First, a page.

The Community Shield is where it all started.
After the Kitchener-Waterloo Academy of Medicine approached InkSmith to 3D print Personal Protective Equipment for front-line workers, they reached capacity very quickly. InkSmith put out a simple call to local makers with access to 3D printers to help produce 3D printed parts for PPE face shields. Within days, the team had received thousands of 3D printed parts and the initiative quickly turned into a full-scale production operation with 3D printed parts coming in from all over the country.
To focus on the mass production of reusable PPE face shield The Canadian Shield, InkSmith reached out to Kwartzlab and established a partnership that would see the Waterloo Region-based makerspace produce The Community Shield for vulnerable hospitals and in-need health care facilities.
The team at InkSmith and project-partner Kwartzlab have since made the decision to slowly wind down the Community Shield project as InkSmith is now in a position to take over donations with reusable PPE face shields from The Canadian Shield. The Community Shield project has been massively successful and has expanded far beyond what anyone on InkSmith or Kwartzlab team could have imagined.
As of May 2020, the initiative will have seen more than 20,000 3D printed PPE face shields being donated across the province. All of those donations were made possible by local makers and 3D printer owners in the community stepping up and using their resources to help. To end off the project, InkSmith will be matching the Community Shield contributions by donating an additional 20,000 units from their line of reusable PPE face shields at The Canadian Shield. This brings the grand total of PPE face shields donated as a result of the project to well over 40,000!
From individual makers to public libraries and schools boards, we are so grateful for those that stepped up to help make this project a success. The Community Shield has been a true testament to the innovative and caring individuals found within our own community.
∙ The Community Shield project has been incredibly successful with over 20,000 shields donated as a result of 3D printed parts contributed by community members.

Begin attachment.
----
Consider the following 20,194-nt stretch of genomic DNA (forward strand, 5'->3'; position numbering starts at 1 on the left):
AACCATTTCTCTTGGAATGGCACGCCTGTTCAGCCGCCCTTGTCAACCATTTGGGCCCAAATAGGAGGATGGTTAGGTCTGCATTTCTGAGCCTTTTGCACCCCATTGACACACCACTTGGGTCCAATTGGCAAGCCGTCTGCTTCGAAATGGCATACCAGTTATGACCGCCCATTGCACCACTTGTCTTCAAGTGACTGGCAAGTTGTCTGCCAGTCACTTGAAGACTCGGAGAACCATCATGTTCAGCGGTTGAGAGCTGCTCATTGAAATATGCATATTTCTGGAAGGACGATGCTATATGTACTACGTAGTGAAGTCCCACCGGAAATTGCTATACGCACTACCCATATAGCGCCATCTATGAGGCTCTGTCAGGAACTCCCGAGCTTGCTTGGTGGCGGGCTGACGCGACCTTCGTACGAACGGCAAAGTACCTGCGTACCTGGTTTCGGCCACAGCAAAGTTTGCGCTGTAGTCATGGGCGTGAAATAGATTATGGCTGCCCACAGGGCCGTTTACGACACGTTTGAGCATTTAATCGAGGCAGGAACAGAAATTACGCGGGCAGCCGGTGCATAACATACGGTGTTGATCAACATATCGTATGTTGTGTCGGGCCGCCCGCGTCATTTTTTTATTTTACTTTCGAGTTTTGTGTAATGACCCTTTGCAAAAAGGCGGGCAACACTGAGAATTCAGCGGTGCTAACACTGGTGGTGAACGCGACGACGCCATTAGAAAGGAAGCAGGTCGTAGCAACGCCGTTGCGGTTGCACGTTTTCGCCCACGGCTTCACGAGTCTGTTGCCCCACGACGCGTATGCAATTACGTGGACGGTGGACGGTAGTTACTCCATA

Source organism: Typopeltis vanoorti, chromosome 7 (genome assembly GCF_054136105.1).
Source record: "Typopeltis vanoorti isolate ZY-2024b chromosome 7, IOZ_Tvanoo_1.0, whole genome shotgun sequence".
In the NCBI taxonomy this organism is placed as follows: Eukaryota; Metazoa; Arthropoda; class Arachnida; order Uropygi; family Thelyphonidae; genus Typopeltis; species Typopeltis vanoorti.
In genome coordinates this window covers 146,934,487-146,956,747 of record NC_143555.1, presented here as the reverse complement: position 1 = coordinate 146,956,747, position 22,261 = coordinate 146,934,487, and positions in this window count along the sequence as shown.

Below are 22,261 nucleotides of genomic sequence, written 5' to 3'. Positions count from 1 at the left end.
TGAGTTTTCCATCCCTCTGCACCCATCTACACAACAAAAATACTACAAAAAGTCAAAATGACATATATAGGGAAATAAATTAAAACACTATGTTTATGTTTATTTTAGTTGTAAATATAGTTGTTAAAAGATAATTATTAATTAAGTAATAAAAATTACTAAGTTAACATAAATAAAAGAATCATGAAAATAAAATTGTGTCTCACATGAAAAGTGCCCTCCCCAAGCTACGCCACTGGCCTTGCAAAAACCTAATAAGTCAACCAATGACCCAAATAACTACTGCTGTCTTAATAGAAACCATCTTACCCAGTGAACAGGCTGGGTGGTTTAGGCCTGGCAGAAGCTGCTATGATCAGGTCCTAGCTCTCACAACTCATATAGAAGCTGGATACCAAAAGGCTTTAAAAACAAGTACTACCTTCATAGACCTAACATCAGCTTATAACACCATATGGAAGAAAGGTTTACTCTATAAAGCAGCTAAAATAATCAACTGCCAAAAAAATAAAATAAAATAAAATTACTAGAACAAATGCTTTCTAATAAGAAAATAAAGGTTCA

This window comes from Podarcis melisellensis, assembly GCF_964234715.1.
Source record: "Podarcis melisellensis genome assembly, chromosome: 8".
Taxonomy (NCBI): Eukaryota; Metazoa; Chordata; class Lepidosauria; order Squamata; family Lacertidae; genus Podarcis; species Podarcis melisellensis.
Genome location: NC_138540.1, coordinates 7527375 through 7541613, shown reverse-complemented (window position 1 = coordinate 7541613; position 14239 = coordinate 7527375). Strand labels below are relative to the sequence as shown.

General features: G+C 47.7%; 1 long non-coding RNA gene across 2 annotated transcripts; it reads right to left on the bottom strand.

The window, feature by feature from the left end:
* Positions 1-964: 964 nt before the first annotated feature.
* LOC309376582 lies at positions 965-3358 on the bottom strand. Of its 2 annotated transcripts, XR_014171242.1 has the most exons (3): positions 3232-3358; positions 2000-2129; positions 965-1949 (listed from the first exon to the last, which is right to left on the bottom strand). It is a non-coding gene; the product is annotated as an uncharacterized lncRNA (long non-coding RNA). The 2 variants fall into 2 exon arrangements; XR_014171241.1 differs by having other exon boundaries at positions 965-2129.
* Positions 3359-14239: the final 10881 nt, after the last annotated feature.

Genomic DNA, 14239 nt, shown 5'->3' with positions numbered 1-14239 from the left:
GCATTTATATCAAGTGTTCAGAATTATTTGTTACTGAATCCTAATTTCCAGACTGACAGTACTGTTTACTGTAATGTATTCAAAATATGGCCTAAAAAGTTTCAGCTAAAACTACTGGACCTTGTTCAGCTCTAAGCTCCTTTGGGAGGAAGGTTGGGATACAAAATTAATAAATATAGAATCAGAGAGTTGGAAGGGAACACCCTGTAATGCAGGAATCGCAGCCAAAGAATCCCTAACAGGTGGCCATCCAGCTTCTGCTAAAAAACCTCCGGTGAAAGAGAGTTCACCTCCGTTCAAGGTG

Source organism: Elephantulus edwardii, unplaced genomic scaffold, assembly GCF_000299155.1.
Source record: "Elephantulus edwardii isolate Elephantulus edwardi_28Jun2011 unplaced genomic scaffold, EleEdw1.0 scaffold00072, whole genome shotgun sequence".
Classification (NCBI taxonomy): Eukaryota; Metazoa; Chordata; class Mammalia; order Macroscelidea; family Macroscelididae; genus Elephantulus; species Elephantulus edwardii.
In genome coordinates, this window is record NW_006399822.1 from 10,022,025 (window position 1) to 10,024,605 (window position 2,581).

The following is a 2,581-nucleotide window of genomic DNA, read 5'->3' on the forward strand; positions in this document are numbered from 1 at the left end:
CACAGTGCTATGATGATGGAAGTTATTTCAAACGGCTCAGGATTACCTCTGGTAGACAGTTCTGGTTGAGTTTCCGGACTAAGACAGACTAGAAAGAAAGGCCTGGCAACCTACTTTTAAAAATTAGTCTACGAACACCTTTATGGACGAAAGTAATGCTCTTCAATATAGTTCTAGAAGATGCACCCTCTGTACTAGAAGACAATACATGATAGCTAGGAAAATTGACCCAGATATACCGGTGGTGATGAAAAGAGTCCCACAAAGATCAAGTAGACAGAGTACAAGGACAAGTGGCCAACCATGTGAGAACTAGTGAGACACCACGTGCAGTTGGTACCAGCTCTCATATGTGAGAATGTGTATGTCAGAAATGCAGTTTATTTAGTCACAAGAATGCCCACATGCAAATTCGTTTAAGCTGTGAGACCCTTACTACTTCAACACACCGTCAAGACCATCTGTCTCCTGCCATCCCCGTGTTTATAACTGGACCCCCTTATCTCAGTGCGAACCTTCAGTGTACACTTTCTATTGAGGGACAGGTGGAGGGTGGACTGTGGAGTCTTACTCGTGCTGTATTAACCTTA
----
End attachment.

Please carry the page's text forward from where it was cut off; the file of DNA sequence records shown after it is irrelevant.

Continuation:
∙ InkSmith will be matching the Community Shield contributions by donating an additional 20,000 units from their line of reusable PPE face shields at The Canadian Shield, brining the grand total of donations to well over 40,000 units.
∙ The Community Shield is in circulation at several Waterloo Region front-line healthcare touchpoints including Cambridge Memorial Hospital in Cambridge, Grand River and Saint Mary’s Hospitals in Kitchener and several long-term care and clinical service facilities
∙The Community Shield project filled a massive gap in the personal protective equipment (PPE) shortage during a critical time in the fight against COVID-19.
∙ InkSmith and project-partner Kwartzlab will continue to accept and distribute any donated 3D printed parts for shields that have already been printed or shipped. However, both organizations ask that makers look to other 3D printing projects in the community that need support as the official “Community Shield” project winds down production.
what do i do with my 3d printed parts?
InkSmith and Kwartzlab will still continue to receive any 3D printed parts for shields that have already been printed or shipped (drop-off/shipping instructions here). Those parts will be cleaned, assembled and distributed as part of the last push for the Community Shield project.
HOW ELSE CAN I HELP?
The CommunityPPE Slack channel started by InkSmith at the beginning of the project will remain active and features hundreds of other 3D printer owners and makers working on a variety of other projects. If you’re interested in connecting with other community members about 3D printed PPE we highly recommend joining this online platform!
we couldn't have done this without you!
The InkSmith team wants to express its deep gratitude and recognition of the 3D printing community around the world for their commitment to crowdsourcing PPE and other equipment to join global efforts to slow the spread of the novel coronavirus.